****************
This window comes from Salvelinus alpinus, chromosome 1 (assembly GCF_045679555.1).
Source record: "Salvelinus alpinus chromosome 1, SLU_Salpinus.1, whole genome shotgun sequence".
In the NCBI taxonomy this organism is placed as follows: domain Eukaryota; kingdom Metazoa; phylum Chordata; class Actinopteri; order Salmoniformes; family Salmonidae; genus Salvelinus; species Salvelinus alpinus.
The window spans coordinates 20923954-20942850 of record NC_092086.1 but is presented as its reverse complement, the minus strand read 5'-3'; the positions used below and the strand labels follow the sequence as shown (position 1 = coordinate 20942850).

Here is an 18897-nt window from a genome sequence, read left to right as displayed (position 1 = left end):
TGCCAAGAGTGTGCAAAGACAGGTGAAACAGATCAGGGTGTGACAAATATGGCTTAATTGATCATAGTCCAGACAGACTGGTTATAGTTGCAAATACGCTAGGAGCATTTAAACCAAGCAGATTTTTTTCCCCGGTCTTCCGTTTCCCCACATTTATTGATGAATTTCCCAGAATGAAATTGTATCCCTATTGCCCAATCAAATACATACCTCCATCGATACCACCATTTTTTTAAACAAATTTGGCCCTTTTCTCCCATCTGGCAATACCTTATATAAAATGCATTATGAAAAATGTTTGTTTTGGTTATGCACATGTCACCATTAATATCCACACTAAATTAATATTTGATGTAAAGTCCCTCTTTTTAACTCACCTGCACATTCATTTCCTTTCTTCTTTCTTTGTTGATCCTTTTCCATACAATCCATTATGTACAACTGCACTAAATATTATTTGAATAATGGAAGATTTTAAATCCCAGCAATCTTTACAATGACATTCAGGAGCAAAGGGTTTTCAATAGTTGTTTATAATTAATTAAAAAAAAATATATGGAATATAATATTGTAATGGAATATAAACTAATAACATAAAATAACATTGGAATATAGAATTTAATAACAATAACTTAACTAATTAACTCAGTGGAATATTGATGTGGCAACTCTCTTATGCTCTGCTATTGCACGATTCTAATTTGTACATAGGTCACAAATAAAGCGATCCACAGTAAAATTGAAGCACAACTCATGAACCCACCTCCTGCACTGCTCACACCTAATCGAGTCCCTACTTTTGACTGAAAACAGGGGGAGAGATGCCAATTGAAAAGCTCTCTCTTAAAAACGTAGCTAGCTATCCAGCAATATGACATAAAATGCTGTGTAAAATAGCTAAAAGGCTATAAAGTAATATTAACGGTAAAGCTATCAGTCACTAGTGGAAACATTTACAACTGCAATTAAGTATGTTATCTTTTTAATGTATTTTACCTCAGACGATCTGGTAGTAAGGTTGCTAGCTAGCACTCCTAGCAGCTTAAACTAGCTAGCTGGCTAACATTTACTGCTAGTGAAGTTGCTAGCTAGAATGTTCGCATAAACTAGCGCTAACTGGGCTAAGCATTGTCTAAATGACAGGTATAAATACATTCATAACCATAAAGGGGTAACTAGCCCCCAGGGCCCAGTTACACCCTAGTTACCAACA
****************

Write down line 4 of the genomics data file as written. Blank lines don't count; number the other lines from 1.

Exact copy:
The window spans coordinates 20923954-20942850 of record NC_092086.1 but is presented as its reverse complement, the minus strand read 5'-3'; the positions used below and the strand labels follow the sequence as shown (position 1 = coordinate 20942850).